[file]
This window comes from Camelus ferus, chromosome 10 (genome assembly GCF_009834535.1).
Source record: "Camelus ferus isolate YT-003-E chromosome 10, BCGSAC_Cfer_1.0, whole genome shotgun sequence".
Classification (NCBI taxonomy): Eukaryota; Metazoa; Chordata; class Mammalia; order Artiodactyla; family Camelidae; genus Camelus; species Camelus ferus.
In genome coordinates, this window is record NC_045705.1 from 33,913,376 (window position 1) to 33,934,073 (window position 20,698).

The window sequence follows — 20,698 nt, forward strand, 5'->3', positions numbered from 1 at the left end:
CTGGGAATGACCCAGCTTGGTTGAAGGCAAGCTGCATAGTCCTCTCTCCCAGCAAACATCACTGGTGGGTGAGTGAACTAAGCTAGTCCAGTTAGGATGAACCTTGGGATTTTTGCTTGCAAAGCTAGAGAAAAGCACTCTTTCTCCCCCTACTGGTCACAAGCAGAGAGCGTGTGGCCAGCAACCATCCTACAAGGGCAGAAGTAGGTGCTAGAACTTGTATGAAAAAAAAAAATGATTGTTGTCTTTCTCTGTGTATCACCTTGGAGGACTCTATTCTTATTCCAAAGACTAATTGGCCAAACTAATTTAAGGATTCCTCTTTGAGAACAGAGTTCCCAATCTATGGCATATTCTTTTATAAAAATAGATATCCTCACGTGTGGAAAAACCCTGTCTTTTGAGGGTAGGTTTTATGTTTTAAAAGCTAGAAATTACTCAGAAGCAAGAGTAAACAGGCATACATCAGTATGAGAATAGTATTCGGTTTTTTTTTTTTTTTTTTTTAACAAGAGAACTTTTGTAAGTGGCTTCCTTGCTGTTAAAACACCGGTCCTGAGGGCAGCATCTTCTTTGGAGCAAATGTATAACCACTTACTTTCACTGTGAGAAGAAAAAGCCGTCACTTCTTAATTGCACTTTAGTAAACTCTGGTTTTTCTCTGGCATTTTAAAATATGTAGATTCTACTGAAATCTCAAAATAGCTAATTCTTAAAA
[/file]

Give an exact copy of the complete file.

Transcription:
This window comes from Camelus ferus, chromosome 10 (genome assembly GCF_009834535.1).
Source record: "Camelus ferus isolate YT-003-E chromosome 10, BCGSAC_Cfer_1.0, whole genome shotgun sequence".
Classification (NCBI taxonomy): Eukaryota; Metazoa; Chordata; class Mammalia; order Artiodactyla; family Camelidae; genus Camelus; species Camelus ferus.
In genome coordinates, this window is record NC_045705.1 from 33,913,376 (window position 1) to 33,934,073 (window position 20,698).

The window sequence follows — 20,698 nt, forward strand, 5'->3', positions numbered from 1 at the left end:
CTGGGAATGACCCAGCTTGGTTGAAGGCAAGCTGCATAGTCCTCTCTCCCAGCAAACATCACTGGTGGGTGAGTGAACTAAGCTAGTCCAGTTAGGATGAACCTTGGGATTTTTGCTTGCAAAGCTAGAGAAAAGCACTCTTTCTCCCCCTACTGGTCACAAGCAGAGAGCGTGTGGCCAGCAACCATCCTACAAGGGCAGAAGTAGGTGCTAGAACTTGTATGAAAAAAAAAAATGATTGTTGTCTTTCTCTGTGTATCACCTTGGAGGACTCTATTCTTATTCCAAAGACTAATTGGCCAAACTAATTTAAGGATTCCTCTTTGAGAACAGAGTTCCCAATCTATGGCATATTCTTTTATAAAAATAGATATCCTCACGTGTGGAAAAACCCTGTCTTTTGAGGGTAGGTTTTATGTTTTAAAAGCTAGAAATTACTCAGAAGCAAGAGTAAACAGGCATACATCAGTATGAGAATAGTATTCGGTTTTTTTTTTTTTTTTTTTTAACAAGAGAACTTTTGTAAGTGGCTTCCTTGCTGTTAAAACACCGGTCCTGAGGGCAGCATCTTCTTTGGAGCAAATGTATAACCACTTACTTTCACTGTGAGAAGAAAAAGCCGTCACTTCTTAATTGCACTTTAGTAAACTCTGGTTTTTCTCTGGCATTTTAAAATATGTAGATTCTACTGAAATCTCAAAATAGCTAATTCTTAAAA